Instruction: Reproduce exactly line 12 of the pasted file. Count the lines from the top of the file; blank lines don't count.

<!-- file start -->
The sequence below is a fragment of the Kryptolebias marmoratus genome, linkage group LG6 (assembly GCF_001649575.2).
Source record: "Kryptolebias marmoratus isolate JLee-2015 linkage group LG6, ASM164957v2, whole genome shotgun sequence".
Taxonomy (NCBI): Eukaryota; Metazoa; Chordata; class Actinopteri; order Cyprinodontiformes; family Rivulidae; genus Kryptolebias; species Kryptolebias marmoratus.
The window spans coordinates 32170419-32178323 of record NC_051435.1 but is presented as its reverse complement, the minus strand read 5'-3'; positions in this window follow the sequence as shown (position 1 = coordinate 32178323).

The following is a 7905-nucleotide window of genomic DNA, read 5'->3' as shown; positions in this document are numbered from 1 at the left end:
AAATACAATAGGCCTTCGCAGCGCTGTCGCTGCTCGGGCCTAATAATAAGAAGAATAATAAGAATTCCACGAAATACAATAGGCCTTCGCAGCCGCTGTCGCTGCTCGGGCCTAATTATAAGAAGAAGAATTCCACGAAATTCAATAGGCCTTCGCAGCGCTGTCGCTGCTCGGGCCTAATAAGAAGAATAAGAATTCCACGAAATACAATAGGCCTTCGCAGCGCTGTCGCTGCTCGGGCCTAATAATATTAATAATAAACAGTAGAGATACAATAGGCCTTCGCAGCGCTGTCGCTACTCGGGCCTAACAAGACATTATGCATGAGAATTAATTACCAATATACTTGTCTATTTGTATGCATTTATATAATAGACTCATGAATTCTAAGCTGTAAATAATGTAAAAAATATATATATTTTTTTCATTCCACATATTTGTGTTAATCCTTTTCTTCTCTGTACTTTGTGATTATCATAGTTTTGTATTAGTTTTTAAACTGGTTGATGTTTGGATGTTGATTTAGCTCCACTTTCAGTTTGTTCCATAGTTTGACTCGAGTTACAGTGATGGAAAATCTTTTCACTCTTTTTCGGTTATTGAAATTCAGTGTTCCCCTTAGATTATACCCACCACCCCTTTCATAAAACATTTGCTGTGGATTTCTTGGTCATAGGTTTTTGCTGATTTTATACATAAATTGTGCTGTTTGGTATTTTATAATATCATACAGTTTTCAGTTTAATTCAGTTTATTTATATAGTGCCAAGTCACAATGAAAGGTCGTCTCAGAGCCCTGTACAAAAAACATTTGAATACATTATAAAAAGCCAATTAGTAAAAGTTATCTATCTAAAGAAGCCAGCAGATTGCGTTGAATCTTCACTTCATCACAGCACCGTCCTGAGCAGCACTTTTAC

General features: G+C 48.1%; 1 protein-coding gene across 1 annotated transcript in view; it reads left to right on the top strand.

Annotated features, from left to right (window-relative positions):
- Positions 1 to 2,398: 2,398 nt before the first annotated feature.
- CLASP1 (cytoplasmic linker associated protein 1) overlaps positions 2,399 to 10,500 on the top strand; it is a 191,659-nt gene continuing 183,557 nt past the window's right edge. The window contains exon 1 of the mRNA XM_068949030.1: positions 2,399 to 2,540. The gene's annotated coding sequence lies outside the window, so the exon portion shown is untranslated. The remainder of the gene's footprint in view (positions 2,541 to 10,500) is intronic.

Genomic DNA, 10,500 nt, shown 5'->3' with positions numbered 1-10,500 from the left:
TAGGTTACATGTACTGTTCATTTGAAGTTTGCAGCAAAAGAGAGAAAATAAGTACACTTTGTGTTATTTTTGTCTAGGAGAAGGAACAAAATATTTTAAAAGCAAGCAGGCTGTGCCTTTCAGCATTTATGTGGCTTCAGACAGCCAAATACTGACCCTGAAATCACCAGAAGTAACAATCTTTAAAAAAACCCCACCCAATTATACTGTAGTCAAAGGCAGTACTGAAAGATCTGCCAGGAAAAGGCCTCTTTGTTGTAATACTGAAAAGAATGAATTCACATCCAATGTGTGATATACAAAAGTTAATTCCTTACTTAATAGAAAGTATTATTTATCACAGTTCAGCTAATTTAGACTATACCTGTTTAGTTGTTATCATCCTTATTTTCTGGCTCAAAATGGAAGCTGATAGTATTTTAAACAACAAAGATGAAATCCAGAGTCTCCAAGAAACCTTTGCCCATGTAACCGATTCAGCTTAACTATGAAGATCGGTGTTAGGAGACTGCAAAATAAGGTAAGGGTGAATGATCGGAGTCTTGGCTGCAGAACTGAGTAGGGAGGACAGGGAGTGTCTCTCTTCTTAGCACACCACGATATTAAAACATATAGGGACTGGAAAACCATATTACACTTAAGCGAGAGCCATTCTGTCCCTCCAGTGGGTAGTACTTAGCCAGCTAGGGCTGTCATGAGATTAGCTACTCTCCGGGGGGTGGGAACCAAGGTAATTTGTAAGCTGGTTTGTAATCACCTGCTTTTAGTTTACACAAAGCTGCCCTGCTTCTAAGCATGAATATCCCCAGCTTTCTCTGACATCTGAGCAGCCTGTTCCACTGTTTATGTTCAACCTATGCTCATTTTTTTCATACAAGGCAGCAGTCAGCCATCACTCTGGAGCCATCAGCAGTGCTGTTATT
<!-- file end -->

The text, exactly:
TAGGTTACATGTACTGTTCATTTGAAGTTTGCAGCAAAAGAGAGAAAATAAGTACACTTTGTGTTATTTTTGTCTAGGAGAAGGAACAAAATATTTTAAAAGCAAGCAGGCTGTGCCTTTCAGCATTTATGTGGCTTCAGACAGCCAAATACTGACCCTGAAATCACCAGAAGTAACAATCTTTAAAAAAACCCCACCCAATTATACTGTAGTCAAAGGCAGTACTGAAAGATCTGCCAGGAAAAGGCCTCTTTGTTGTAATACTGAAAAGAATGAATTCACATCCAATGTGTGATATACAAAAGTTAATTCCTTACTTAATAGAAAGTATTATTTATCACAGTTCAGCTAATTTAGACTATACCTGTTTAGTTGTTATCATCCTTATTTTCTGGCTCAAAATGGAAGCTGATAGTATTTTAAACAACAAAGATGAAATCCAGAGTCTCCAAGAAACCTTTGCCCATGTAACCGATTCAGCTTAACTATGAAGATCGGTGTTAGGAGACTGCAAAATAAGGTAAGGGTGAATGATCGGAGTCTTGGCTGCAGAACTGAGTAGGGAGGACAGGGAGTGTCTCTCTTCTTAGCACACCACGATATTAAAACATATAGGGACTGGAAAACCATATTACACTTAAGCGAGAGCCATTCTGTCCCTCCAGTGGGTAGTACTTAGCCAGCTAGGGCTGTCATGAGATTAGCTACTCTCCGGGGGGTGGGAACCAAGGTAATTTGTAAGCTGGTTTGTAATCACCTGCTTTTAGTTTACACAAAGCTGCCCTGCTTCTAAGCATGAATATCCCCAGCTTTCTCTGACATCTGAGCAGCCTGTTCCACTGTTTATGTTCAACCTATGCTCATTTTTTTCATACAAGGCAGCAGTCAGCCATCACTCTGGAGCCATCAGCAGTGCTGTTATT